2017 is set to be a cracker, it’s obvious that with each passing year the eclectic mixture of old and new, established and unheard of acts seduces more and more bands and promoters to want to get on this particular bandwagon. The gradual release of names allows for a bit of a fanfare for everyone so the mid-sized acts don’t get lost under the heavyweights. Along with The Damned and Ruts DC other early announced acts to look out for are MOSES, a very promising young band who have a taste of Arctic Monkeys and Kasabian about them and who, after a year touring with established acts garnering lots of praise and new listeners alike, look set to explode into the public eye in 2017. Fizzy Blood, a hard rocking bunch of guys from the North who could easily fill the hole left by Black Spiders (look out for the flame hair gurning bassist, worth the admission money alone), the stoner rock gods known as Orange Goblin will be doing their own unique thing as well. As in previous years there is a Wildhearts connection, this year being Hey! Hello, alongside these there are bands such as Broken Witt Rebels and Oxygen Thief who haver had rave reviews for their performances in 2016 so their appearances are bound to be highly anticipated. Also confirmed are Camden favourites Hands Off Gretel who are riding a wave of enthusiasm following their terrific debut album ‘Burn The Beauty Queen’. Some of these bands will include members whose parents weren’t born when punk kicked off, it is truly a line-up with multi generational appeal.
The criticisms of any multi venue festival are primarily a lack of organisational efficiency and capacity issues at particular venues. This writer’s experience of both have been exemplary. The queue to exchange tickets for bands at 11am was at a brisk walking pace and whenever there were capacity problems at a venue it was quickly made clear and allowed you to make swift decisions. But You, the gig going public, need to be organised yourselves. There is no point going to a 200 capacity venue to hear a band your mate says will be the next best thing and arriving ten minutes before they go on. If indeed they are next year’s Nirvana then it will be packed and you will miss out. My advice is to obtain a map of Camden (you could buy one but unless you want to look like you’re doing a rocked out version of the three peaks I’d suggest a smaller printout) and mark where the venues are, there’s no point in travelling from one end of Camden to the other if it’s not essential. Secondly, be selective with your ‘must see’ list and leave spaces in your schedule. If you want to see a band at 4pm get there in good time to see the act before. You can fit 5 ‘must see’ acts in with the group before them on the day and this probably means you’ll get to see 5 bands you would never have considered and one may be your next favourite band. Finally, enjoy your homework, if there are 250 bands playing you will not have heard of every one, that’s what YouTube is for. By May you should know who you like and who you don’t, if band A is packed you’ll know whether you like band B or C and adjust accordingly, you don’t want to get to a venue see some rubbish then hear something spectacular next door when you leave.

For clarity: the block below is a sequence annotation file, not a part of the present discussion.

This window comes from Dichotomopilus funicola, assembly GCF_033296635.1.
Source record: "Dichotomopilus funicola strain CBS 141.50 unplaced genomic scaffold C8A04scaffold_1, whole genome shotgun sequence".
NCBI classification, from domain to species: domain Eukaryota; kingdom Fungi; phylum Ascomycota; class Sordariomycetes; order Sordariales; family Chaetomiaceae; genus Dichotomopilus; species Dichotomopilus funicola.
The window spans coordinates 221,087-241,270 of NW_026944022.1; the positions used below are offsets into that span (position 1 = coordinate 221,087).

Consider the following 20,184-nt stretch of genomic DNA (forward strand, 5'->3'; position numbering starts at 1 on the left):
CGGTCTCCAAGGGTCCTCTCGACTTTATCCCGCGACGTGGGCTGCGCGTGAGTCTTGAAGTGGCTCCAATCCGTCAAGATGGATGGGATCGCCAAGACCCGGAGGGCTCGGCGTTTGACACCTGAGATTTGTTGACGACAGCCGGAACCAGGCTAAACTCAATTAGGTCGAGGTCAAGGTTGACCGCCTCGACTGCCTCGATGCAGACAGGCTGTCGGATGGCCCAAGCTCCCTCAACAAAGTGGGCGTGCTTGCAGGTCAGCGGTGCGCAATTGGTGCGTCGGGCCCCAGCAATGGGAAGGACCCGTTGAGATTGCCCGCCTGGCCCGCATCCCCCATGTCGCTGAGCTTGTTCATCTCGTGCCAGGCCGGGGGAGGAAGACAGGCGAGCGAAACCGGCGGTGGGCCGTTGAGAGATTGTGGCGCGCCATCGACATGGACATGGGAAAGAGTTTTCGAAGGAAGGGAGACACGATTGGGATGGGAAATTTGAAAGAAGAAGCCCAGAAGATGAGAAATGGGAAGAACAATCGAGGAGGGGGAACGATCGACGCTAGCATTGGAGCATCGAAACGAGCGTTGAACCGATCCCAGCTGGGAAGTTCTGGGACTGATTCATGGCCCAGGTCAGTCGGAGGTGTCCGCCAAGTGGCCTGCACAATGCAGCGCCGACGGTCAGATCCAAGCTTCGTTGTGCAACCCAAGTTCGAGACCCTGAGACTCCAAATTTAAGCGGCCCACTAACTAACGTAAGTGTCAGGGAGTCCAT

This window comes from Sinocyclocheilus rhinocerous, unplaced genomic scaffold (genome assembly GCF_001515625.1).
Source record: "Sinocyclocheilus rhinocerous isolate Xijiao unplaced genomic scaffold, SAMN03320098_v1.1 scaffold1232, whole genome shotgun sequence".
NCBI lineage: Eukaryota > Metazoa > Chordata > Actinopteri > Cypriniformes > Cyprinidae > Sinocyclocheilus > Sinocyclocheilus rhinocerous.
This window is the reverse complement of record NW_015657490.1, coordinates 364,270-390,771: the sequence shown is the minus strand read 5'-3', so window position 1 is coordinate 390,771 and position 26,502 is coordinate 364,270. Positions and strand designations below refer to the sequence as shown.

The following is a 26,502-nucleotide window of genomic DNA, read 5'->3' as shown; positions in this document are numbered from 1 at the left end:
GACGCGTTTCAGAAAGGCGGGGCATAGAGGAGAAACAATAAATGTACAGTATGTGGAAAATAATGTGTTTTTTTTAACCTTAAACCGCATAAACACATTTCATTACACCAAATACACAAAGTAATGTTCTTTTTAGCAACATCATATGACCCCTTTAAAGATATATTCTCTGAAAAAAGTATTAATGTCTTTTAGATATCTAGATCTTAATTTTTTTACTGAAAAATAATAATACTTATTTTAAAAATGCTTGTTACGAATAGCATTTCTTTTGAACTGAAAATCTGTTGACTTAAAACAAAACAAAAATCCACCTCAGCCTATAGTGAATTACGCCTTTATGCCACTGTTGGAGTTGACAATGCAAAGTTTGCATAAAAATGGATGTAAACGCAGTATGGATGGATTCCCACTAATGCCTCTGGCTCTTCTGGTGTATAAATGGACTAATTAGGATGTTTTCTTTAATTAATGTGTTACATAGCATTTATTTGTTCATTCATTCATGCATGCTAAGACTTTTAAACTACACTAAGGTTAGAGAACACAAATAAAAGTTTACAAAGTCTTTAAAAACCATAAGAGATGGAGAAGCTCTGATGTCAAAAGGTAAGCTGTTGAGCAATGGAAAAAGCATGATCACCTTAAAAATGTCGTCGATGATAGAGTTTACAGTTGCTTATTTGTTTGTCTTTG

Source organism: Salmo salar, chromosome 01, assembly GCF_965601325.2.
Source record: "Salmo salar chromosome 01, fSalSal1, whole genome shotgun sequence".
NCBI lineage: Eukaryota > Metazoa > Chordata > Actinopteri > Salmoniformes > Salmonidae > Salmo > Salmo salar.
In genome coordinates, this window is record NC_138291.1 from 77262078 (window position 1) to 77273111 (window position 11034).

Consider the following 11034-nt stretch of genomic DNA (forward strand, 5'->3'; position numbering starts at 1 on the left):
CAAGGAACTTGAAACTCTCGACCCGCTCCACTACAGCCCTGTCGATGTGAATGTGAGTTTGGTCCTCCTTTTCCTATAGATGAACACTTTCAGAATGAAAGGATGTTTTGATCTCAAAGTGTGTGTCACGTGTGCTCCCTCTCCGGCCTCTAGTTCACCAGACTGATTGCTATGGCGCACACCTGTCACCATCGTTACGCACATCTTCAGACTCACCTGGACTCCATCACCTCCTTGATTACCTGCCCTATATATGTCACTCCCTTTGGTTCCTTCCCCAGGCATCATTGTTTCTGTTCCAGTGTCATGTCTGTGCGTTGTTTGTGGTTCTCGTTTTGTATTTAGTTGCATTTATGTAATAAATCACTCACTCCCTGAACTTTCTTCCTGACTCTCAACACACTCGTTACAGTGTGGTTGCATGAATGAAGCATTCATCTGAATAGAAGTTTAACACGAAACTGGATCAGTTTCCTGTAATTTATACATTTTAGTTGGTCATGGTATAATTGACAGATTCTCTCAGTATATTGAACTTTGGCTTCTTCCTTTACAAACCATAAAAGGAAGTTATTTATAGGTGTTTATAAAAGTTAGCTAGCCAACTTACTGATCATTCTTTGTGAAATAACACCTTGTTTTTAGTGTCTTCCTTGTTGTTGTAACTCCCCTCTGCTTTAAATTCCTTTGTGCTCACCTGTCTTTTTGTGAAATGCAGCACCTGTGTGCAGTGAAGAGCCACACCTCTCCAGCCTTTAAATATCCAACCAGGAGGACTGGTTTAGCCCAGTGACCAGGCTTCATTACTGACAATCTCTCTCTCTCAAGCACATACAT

Most importantly, take chances on unknown acts, you’ll see some absolute class acts and what’s more there is nothing better than being the subject of a ‘before they were famous’ conversation.